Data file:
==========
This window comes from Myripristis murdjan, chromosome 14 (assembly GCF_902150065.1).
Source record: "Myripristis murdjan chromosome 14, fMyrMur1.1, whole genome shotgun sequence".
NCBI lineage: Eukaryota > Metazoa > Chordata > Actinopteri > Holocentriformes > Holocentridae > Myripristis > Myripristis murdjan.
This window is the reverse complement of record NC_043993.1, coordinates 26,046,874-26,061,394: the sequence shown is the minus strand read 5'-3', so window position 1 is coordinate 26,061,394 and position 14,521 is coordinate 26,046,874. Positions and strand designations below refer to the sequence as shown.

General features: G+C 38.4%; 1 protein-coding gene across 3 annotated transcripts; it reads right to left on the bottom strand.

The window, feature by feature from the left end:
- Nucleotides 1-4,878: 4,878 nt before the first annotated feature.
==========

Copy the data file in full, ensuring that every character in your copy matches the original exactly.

This window comes from Myripristis murdjan, chromosome 14 (assembly GCF_902150065.1).
Source record: "Myripristis murdjan chromosome 14, fMyrMur1.1, whole genome shotgun sequence".
NCBI lineage: Eukaryota > Metazoa > Chordata > Actinopteri > Holocentriformes > Holocentridae > Myripristis > Myripristis murdjan.
This window is the reverse complement of record NC_043993.1, coordinates 26,046,874-26,061,394: the sequence shown is the minus strand read 5'-3', so window position 1 is coordinate 26,061,394 and position 14,521 is coordinate 26,046,874. Positions and strand designations below refer to the sequence as shown.

General features: G+C 38.4%; 1 protein-coding gene across 3 annotated transcripts; it reads right to left on the bottom strand.

The window, feature by feature from the left end:
- Nucleotides 1-4,878: 4,878 nt before the first annotated feature.